IMG_0892 - Version 2My name is Beau Lebens. In July of 2014, I moved to Denver, Colorado, and with zero experience, decided to take up fly fishing. This is a journal of my experiences learning and (hopefully) improving my technique. I’d love to hear of your adventures or tips and tricks (via the comments), or you can get in touch.

IMG_7878

Waterton Canyon Fatbike-Fishing

Today was my first real fishing trip this summer, and also the first time I’ve taken out our “new” truck (2002 Ford Ranger), and my bike to get me around. It was a triple-win — the bike in the back of the truck worked nicely, riding was a perfect way to get to the good spots in Waterton Canyon, and I actually hooked and landed my first (and second) ever fish!

I was totally stoked. I rode up to the Strontia Springs Reservoir first, just to check it out. That took me about 6.5 miles along the Colorado Trail, which allows bicycles in most sections (might be worth checking it out for more riding?). The dam is restricted-access, so I just took a break there, had a snack, then started rolling back down the trail (a well-kept gravel road) to find a good spot to drop a line.

After not too long, I spotted a nice little bend that seemed to have a bit of an access trail. I stopped and scouted it out, and knew that I’d found a perfect spot to set up for a while. Since I would be down at the river, I locked my bike up (just to itself), and headed down a short trail that lets you out at a pebble beach, with perfect river access. From there, I could get around to the right (downriver) and a little to the left (upriver), giving me some space to try some different casting and waters.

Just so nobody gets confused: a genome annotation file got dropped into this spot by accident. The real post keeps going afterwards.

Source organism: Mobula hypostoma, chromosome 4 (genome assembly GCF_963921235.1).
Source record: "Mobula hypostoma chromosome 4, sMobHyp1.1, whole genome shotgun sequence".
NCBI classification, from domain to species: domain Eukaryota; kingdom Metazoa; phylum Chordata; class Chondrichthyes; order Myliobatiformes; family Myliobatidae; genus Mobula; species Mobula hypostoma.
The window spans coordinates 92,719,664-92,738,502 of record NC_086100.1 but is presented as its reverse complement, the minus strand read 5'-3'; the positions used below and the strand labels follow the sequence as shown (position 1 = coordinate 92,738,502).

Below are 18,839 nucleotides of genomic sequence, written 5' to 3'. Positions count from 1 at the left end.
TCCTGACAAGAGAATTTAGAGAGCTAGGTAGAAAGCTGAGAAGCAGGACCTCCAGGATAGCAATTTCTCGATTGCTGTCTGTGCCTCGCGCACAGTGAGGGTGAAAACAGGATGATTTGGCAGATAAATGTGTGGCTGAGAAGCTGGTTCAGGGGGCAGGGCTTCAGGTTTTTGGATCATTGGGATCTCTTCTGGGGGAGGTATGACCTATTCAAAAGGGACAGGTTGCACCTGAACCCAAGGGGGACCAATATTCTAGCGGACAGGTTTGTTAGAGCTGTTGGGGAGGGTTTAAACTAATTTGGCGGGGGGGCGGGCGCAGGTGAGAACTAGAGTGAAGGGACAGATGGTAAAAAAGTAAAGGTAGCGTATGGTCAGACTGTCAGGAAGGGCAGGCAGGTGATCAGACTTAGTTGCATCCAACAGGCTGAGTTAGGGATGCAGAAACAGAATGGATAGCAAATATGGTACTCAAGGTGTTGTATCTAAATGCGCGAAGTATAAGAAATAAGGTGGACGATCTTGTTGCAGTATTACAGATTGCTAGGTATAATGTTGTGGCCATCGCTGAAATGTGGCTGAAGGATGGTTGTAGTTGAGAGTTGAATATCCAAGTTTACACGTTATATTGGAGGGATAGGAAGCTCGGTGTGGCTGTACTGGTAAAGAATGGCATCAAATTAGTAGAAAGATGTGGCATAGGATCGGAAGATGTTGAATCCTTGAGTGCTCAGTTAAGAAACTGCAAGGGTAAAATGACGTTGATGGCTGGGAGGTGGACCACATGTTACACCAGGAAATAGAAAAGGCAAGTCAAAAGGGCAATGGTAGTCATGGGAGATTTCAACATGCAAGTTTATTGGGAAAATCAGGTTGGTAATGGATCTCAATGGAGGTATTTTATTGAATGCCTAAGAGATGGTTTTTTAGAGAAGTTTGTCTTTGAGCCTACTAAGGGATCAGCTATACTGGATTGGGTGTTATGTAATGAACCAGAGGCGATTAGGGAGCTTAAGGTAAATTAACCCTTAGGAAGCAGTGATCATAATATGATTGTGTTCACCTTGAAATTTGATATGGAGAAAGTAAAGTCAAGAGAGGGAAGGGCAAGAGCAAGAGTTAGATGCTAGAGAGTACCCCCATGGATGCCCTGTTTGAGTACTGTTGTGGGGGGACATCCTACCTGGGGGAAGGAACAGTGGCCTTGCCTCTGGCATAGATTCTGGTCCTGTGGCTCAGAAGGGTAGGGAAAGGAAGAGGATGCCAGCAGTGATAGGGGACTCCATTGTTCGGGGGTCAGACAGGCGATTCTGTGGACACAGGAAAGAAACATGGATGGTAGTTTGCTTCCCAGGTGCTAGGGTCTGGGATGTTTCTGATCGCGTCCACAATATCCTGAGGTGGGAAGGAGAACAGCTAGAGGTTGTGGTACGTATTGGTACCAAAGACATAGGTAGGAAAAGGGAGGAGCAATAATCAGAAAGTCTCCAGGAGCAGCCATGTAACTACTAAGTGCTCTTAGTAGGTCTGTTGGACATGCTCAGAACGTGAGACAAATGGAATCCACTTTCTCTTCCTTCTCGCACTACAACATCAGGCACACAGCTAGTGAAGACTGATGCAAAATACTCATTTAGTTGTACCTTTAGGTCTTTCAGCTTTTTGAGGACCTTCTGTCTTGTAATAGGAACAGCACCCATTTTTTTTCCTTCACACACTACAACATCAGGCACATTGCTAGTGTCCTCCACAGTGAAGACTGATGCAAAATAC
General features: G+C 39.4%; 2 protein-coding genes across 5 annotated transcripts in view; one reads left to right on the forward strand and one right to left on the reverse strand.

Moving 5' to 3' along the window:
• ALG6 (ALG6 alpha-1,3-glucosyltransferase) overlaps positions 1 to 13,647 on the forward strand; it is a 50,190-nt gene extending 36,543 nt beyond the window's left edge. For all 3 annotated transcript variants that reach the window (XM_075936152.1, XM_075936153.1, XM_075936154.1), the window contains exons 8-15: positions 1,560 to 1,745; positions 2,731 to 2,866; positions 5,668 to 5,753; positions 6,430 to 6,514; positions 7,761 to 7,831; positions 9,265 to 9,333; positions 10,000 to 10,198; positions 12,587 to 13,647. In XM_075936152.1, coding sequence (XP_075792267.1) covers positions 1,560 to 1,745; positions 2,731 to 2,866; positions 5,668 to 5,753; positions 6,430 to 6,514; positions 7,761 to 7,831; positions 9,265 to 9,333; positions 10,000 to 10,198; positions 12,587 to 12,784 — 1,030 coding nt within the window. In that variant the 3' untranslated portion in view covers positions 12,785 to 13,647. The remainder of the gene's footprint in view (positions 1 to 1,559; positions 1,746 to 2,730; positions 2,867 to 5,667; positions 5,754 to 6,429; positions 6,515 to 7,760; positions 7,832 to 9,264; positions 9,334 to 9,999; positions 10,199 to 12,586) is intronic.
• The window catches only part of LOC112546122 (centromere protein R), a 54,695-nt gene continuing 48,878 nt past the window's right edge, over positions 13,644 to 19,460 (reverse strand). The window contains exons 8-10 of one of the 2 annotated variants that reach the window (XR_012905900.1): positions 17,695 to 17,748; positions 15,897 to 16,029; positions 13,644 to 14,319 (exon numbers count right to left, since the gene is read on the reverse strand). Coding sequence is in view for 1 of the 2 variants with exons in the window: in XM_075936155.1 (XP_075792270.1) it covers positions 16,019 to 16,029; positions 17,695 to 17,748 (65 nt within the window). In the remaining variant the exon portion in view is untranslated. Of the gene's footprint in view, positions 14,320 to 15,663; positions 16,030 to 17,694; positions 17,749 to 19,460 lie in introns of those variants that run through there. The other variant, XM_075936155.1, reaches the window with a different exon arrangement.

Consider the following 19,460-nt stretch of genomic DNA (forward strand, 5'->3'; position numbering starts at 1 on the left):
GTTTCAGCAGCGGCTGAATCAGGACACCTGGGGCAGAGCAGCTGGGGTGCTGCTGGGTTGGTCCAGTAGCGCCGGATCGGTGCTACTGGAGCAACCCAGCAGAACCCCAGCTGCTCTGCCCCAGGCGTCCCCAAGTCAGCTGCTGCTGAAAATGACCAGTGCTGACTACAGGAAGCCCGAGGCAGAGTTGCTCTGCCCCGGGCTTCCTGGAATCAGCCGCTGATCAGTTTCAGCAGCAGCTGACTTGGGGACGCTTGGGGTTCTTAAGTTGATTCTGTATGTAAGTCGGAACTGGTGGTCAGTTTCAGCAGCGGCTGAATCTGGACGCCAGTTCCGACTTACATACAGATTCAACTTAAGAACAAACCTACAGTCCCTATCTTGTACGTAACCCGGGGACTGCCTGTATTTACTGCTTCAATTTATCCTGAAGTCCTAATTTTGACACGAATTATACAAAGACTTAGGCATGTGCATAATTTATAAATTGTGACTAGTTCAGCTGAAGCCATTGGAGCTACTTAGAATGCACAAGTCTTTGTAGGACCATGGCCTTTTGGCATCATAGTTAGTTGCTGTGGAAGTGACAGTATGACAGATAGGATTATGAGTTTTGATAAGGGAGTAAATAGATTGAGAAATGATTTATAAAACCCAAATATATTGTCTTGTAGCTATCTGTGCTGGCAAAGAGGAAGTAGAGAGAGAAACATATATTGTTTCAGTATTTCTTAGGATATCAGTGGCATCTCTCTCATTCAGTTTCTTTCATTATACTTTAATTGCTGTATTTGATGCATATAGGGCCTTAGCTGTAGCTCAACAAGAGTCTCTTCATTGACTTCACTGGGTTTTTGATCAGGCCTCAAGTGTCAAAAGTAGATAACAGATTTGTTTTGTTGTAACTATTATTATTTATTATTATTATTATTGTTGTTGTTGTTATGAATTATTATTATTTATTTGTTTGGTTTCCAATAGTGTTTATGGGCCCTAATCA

It was a perfect little, secluded spot, and allowed me to fish for about 2 hours, catching both of these little guys (maybe 10″ and 8″?). Absolutely loved it and will probably be back. Adding in the riding is a nice change as well, and opens up new areas that aren’t as accessible on foot.

IMG_2549

Tenkara Quickie in Boulder Canyon

Over the weekend, I attended a wilderness skills workshop up past Ward, near Camp Tahosa. On the way back (via Nederland), I came through Boulder Canyon. Luckily I’d planned ahead, and have whittled down my kit a little, so I’d thrown in my tenkara rod + flys etc. I stopped off within the 2 miles that has been adopted by Tenkara USA, and dropped a line in for about 30-45 minutes.

I was wearing some new sandals I’d picked up, so I just wet-waded directly in them, and it worked pretty nicely. I would have had very little access without getting in the water, and being able to wet-wade was infinitely more convenient than suiting up in waders, boots, etc. The sandals are definitely not particularly stylish, but they’re functional, and give me something pretty sturdy to wear during summer:

440

Here are a few more snaps from where I was fishing. As usual, I was skunked. I don’t feel like I have much of a technique right now, and haven’t gotten back into it this season enough to establish a good feel for it, so I definitely need to spend some more time on the water to get that back.

IMG_1010

Spring Fishing on Boulder Creek